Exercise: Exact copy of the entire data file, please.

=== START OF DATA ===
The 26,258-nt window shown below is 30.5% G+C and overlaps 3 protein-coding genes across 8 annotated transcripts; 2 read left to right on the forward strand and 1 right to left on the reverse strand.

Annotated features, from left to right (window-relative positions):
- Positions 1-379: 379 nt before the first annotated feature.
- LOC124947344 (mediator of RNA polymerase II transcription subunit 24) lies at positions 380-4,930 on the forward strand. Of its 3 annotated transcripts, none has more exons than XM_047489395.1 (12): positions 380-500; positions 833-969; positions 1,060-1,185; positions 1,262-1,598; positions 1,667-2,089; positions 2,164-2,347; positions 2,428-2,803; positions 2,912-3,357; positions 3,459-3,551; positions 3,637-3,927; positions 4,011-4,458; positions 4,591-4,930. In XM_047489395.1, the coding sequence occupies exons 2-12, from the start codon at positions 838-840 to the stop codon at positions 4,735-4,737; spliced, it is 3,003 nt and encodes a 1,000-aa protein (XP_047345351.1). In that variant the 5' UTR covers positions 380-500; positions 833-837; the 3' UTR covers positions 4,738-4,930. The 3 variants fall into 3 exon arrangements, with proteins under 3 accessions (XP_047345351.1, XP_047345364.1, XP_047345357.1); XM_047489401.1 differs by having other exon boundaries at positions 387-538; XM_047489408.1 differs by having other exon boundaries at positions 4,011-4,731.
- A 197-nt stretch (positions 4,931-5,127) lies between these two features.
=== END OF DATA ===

The 26,258-nt window shown below is 30.5% G+C and overlaps 3 protein-coding genes across 8 annotated transcripts; 2 read left to right on the forward strand and 1 right to left on the reverse strand.

Annotated features, from left to right (window-relative positions):
- Positions 1-379: 379 nt before the first annotated feature.
- LOC124947344 (mediator of RNA polymerase II transcription subunit 24) lies at positions 380-4,930 on the forward strand. Of its 3 annotated transcripts, none has more exons than XM_047489395.1 (12): positions 380-500; positions 833-969; positions 1,060-1,185; positions 1,262-1,598; positions 1,667-2,089; positions 2,164-2,347; positions 2,428-2,803; positions 2,912-3,357; positions 3,459-3,551; positions 3,637-3,927; positions 4,011-4,458; positions 4,591-4,930. In XM_047489395.1, the coding sequence occupies exons 2-12, from the start codon at positions 838-840 to the stop codon at positions 4,735-4,737; spliced, it is 3,003 nt and encodes a 1,000-aa protein (XP_047345351.1). In that variant the 5' UTR covers positions 380-500; positions 833-837; the 3' UTR covers positions 4,738-4,930. The 3 variants fall into 3 exon arrangements, with proteins under 3 accessions (XP_047345351.1, XP_047345364.1, XP_047345357.1); XM_047489401.1 differs by having other exon boundaries at positions 387-538; XM_047489408.1 differs by having other exon boundaries at positions 4,011-4,731.
- A 197-nt stretch (positions 4,931-5,127) lies between these two features.